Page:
“It goes like this, I run into a man I know or meet at a dinner party for the first time in a long time. After hello, they open with, 'So, are you still writing?' Hmmm…..this immediately suggests to me that they have not read the New York Times in many years, the Wall Street Journal, or maybe they don’t read at all.”
Earlier this month, the prolific author Danielle Steel published a piece on her blog entitled “Are you still a Brain Surgeon,” in which she describes her experiences with men who go out of their way to dismiss her career as a writer. Both irritating and hurtful, the attempts by these men to belittle Steel’s accomplishments point, in her view, to an entrenched hostility on the part of many men towards successful and outspoken women. In this thoughtful piece, Steel also responds to critics of her work itself who think she is a hack or that what she is writing is unimportant. Believe that if you will, but the truth is that writing consistently and successfully is really, really difficult, no matter what you’re writing about. Steel’s staggering number of published novels and her massive readership prove that she is talented and that her writing is a full-time job. She can handle criticism of the content of her work but don’t belittle her professionalism or her commitment to her craft.
Danielle Steel has written 129 books, published in 69 countries, and been translated into 43 languages. She has sold over 600 million copies of her books and every single one of her books is a bestseller. She has even been included in the Guinness Book of World Records for having at least one of her books on the New York Times Bestseller List for 381 consecutive weeks. She is the very embodiment of success in publishing.
However, you might be thinking: Danielle Steel isn’t a real writer. She writes pulp fiction for mass consumption. One of her most popular novels, Sisters (Bantam Dell, 2007), revolves around the story of four improbable siblings: Candy (a supermodel), Tammy (a TV producer), Sabrina (an ambitious young lawyer), and Annie (an artist living in Italy) who reunite after a family tragedy. I think this quotation by Harold Bloom on the decision to give Stephen King the National Book Foundation’s annual award for “distinguished contribution,” in which he mentions Steel, says all you need to know about the literary establishment's feelings on Steel’s work: “By awarding it to King they recognize nothing but the commercial value of his books, which sell in the millions but do little more for humanity than keep the publishing world afloat. If this is going to be the criterion in the future, then perhaps next year the committee should give its award for distinguished contribution to Danielle Steel, and surely the Nobel Prize for literature should go to J.K. Rowling.”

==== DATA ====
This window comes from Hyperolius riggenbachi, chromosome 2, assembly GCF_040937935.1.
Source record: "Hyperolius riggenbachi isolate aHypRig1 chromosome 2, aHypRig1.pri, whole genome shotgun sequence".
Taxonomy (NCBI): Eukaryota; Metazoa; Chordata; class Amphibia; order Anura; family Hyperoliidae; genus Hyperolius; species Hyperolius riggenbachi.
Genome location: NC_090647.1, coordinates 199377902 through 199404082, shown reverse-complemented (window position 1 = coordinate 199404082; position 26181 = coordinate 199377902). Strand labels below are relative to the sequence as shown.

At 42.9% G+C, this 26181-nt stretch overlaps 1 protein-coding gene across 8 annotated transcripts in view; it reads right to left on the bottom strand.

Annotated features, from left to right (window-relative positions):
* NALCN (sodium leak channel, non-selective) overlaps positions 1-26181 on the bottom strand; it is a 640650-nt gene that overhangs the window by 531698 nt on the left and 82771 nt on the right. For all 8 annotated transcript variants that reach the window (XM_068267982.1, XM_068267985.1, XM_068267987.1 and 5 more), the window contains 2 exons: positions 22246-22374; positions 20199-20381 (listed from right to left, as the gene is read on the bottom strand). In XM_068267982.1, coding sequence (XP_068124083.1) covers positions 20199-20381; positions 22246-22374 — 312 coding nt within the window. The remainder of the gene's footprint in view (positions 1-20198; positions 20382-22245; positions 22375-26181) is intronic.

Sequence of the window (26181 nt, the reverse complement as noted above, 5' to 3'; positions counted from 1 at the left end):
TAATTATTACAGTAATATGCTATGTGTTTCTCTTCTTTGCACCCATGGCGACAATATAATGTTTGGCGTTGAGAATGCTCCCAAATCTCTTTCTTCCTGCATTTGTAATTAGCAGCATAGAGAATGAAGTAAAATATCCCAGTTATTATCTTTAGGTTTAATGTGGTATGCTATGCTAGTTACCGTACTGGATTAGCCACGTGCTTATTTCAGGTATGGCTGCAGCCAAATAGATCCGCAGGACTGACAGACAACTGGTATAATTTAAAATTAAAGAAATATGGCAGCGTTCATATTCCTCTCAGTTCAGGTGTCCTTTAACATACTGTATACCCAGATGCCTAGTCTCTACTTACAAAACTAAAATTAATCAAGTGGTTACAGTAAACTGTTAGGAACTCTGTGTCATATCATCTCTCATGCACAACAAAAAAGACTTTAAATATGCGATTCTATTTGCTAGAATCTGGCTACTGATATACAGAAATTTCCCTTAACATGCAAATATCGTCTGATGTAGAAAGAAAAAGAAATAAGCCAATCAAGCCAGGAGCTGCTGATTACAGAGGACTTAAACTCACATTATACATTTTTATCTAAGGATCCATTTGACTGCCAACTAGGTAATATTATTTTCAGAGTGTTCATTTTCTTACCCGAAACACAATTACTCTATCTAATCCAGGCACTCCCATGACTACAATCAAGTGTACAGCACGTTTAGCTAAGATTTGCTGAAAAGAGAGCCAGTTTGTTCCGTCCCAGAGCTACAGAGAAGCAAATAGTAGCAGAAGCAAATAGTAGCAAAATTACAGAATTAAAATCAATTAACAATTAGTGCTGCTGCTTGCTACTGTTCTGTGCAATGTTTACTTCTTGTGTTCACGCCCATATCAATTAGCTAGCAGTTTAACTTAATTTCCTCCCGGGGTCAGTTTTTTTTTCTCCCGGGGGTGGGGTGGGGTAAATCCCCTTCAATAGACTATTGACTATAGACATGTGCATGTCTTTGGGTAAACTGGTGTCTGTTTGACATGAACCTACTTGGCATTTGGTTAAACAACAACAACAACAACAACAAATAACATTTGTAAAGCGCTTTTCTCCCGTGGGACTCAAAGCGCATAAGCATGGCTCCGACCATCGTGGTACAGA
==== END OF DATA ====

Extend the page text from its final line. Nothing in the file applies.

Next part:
Harold Broom can be dismissive of Steel’s literary contributions if he likes. After all, he is arguably the preeminent American man of letters, and partly because he is a well-educated and successful man, he has likely never doubted his own ability or right to pontificate on intellectual or creative matters. Steel has contended with men who capitalize on this critique of her canon. She says, “The other comment men like to make is another winner, ‘My maid just loves your books’. Really, well thank God for her. There are LOTS of men who DON’T have an issue with women who work, do it well, and do well at it. It’s a pleasure to talk to them. But the ones with a chip on their shoulder really are a bore and not much fun.”
Steel can handle the fact that ivory-tower literary critics think her writing is silly. Her grievance is with a deeper, more insidious dismissal than an attack on the artistic merit of her writing. She is pointing to the inability of some men to handle the success of women and its basis in insecurities about their own power and prestige, or lack thereof. Her case is not unique. The description she gives of her treatment could also be applied to the widespread glee with which many greeted the news of Martha Stewart’s insider trading downfall or the many attacks on Hillary Clinton, in which she is accused of aggressive or man-like tendencies. Danielle Steel gracefully sheds light on a sexist double standard, in which the same assertiveness and productivity praised in men is still a cause for derision in successful women.